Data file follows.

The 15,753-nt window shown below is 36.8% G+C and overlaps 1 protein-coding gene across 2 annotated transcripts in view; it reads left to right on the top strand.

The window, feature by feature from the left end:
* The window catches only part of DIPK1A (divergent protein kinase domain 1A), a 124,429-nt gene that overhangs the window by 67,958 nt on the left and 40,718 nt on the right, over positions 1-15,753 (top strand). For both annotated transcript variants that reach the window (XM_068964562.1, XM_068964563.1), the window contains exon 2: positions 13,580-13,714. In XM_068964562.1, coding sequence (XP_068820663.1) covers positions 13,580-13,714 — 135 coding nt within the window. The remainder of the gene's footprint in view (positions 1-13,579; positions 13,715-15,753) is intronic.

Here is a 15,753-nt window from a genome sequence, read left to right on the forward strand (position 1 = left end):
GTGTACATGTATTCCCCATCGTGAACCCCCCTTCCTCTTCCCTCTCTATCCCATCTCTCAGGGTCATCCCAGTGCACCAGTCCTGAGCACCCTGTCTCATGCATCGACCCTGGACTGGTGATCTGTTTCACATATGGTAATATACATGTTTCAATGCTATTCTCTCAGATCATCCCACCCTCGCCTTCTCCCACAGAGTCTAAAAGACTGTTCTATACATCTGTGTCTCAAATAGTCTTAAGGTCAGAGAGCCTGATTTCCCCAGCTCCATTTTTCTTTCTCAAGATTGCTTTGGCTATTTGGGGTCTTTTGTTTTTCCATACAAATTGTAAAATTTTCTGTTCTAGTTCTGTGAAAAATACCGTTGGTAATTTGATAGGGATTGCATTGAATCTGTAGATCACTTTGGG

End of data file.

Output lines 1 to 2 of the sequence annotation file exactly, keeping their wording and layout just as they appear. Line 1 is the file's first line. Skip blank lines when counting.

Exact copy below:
The 15,753-nt window shown below is 36.8% G+C and overlaps 1 protein-coding gene across 2 annotated transcripts in view; it reads left to right on the top strand.

The window, feature by feature from the left end: